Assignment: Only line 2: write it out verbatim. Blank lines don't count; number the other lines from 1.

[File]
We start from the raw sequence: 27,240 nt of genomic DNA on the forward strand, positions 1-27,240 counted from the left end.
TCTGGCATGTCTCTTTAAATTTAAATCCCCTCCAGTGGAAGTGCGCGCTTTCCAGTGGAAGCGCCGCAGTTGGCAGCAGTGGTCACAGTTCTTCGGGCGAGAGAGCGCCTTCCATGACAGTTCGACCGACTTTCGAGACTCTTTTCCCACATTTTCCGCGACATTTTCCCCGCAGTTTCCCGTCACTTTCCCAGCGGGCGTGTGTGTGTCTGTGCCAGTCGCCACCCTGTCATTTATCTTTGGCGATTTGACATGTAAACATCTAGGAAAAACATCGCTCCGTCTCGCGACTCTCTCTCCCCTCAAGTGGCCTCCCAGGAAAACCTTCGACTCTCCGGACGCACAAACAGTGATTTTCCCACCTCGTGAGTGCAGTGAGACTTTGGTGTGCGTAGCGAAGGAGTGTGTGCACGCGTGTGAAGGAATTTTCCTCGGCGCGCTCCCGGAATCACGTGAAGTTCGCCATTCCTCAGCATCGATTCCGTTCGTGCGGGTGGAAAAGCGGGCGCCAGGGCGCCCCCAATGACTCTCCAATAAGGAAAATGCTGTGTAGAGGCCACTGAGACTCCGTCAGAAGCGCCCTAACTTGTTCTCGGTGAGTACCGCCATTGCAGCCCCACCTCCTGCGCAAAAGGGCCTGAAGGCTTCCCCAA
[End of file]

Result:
TCTGGCATGTCTCTTTAAATTTAAATCCCCTCCAGTGGAAGTGCGCGCTTTCCAGTGGAAGCGCCGCAGTTGGCAGCAGTGGTCACAGTTCTTCGGGCGAGAGAGCGCCTTCCATGACAGTTCGACCGACTTTCGAGACTCTTTTCCCACATTTTCCGCGACATTTTCCCCGCAGTTTCCCGTCACTTTCCCAGCGGGCGTGTGTGTGTCTGTGCCAGTCGCCACCCTGTCATTTATCTTTGGCGATTTGACATGTAAACATCTAGGAAAAACATCGCTCCGTCTCGCGACTCTCTCTCCCCTCAAGTGGCCTCCCAGGAAAACCTTCGACTCTCCGGACGCACAAACAGTGATTTTCCCACCTCGTGAGTGCAGTGAGACTTTGGTGTGCGTAGCGAAGGAGTGTGTGCACGCGTGTGAAGGAATTTTCCTCGGCGCGCTCCCGGAATCACGTGAAGTTCGCCATTCCTCAGCATCGATTCCGTTCGTGCGGGTGGAAAAGCGGGCGCCAGGGCGCCCCCAATGACTCTCCAATAAGGAAAATGCTGTGTAGAGGCCACTGAGACTCCGTCAGAAGCGCCCTAACTTGTTCTCGGTGAGTACCGCCATTGCAGCCCCACCTCCTGCGCAAAAGGGCCTGAAGGCTTCCCCAA